Author's Note: A while ago (almost two years, actually) I wrote a short story called A Subtle Web. It was a sort of plot outline for a longer story. This is that longer story. I tried and failed to write it for July Camp NaNo 2019. It's still in very slow progress. Hopefully posting it here will give me the motivation to finish it.

Update schedule: a new chapter every Monday until I reach the end of the finished chapters. After that… who knows?

Covered Mirrors


Nothing is so painful to the human mind as a great and sudden change. – Mary Shelley, Frankenstein

The window-pane was cold against Elizabeth's forehead. For an hour or more she'd sat on the window-seat, sitting at an awkward angle because there wasn't room to sit sideways on it. The servants gave her worried looks as they passed. They whispered to each other when they thought she couldn't hear. Elizabeth ignored them. She kept her eyes fixed on the road outside. Any minute now, her uncle's carriage would come trundling over the stones and fallen leaves. Any minute now, she'd see him pull Victor out of the carriage.

"Boys! Justine! Elizabeth!" Alphonse would yell, as he had done so many times before. "I've found the young ragamuffin! Get him inside before he runs away again!"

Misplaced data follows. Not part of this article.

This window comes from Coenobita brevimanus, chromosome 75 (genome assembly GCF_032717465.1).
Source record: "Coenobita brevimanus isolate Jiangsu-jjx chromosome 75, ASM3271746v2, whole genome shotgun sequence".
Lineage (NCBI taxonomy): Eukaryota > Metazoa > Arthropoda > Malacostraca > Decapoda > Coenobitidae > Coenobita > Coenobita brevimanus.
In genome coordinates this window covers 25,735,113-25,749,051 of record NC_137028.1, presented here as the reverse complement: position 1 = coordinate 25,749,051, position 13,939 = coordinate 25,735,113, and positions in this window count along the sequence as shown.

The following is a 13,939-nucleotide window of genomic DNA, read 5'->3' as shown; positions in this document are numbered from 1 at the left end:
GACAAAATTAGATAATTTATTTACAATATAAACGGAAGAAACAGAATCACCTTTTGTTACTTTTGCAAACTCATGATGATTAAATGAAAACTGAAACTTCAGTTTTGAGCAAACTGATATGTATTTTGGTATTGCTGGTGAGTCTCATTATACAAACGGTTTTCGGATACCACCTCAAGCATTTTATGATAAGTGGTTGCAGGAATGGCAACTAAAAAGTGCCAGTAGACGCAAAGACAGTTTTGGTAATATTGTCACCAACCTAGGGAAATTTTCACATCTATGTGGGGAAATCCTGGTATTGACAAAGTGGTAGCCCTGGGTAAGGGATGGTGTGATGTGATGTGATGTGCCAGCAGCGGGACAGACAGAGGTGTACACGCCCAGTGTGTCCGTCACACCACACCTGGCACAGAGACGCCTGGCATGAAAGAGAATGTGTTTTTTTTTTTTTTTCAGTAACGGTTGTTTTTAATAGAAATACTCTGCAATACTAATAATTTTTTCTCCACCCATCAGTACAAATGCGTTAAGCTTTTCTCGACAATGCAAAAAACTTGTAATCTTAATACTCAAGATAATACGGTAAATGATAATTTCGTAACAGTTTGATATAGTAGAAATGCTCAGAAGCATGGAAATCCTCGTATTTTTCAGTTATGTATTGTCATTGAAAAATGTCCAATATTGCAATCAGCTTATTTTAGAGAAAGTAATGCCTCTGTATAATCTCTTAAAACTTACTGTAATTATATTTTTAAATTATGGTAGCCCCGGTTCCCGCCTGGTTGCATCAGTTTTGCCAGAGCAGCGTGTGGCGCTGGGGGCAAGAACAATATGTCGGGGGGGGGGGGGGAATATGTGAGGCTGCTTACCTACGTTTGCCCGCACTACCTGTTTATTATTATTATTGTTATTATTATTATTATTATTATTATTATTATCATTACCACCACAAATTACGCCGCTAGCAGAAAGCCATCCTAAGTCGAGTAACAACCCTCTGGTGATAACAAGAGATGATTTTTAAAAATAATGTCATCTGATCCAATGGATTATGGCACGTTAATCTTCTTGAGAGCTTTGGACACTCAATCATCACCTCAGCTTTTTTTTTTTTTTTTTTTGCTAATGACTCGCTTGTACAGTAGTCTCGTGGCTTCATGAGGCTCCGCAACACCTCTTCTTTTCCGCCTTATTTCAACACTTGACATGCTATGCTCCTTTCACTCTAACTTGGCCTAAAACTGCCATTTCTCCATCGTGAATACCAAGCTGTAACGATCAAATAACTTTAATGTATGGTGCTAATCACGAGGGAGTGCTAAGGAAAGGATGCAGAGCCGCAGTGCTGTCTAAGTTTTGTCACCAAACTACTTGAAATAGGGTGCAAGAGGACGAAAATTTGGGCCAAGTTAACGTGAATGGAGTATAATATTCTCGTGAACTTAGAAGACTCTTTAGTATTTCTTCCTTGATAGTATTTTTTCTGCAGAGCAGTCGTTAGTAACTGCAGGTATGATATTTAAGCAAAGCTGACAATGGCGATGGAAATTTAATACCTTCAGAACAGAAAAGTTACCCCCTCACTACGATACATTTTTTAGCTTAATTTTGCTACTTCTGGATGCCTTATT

Victor's mysterious disappearances had started shortly after his mother died. Caroline Frankenstein's death had hit the entire family hard, but her oldest son had reacted the worst. His university professors wrote long complaints to his father, grumbling that he missed entire weeks of lectures. He might as well never come home on holidays, for all anyone saw of him. Alphonse, angry at his son's behaviour and how it disrupted his plans, went in search of him every time it happened. Usually he returned with a sullen, silent Victor in tow. But sometimes he returned baffled and empty-handed, and everyone had to wait until Victor returned of his own accord.

Yesterday had been one of the few days when Victor was at home and relatively cheerful. He and Elizabeth had walked along the shore of Lake Geneva with William in tow. He had almost completely ignored both of them, Elizabeth remembered now; too busy talking about his research into alchemy of all things. She was used to Victor rarely listening to what she said. But it wasn't like him to ignore his youngest brother. And now he was gone again. Where? And why?

She waited and waited. The carriage didn't return, with or without Victor.

Another hour passed. Stabbing pain shot through Elizabeth's neck and legs after so long sitting in one position. She stumbled to her feet and walked around the room until the pain faded. Not a single carriage passed along the road outside.

Evening fell before Alphonse returned. He returned alone. Victor was nowhere in sight.

"Devil take that boy," was all he said on the subject. "He can come back on his own. I won't waste my time hunting for him."

Victor never came back.

The day Elizabeth finally accepted that, after a month of no one hearing or seeing anything of him, was the day Elizabeth Lavenza died.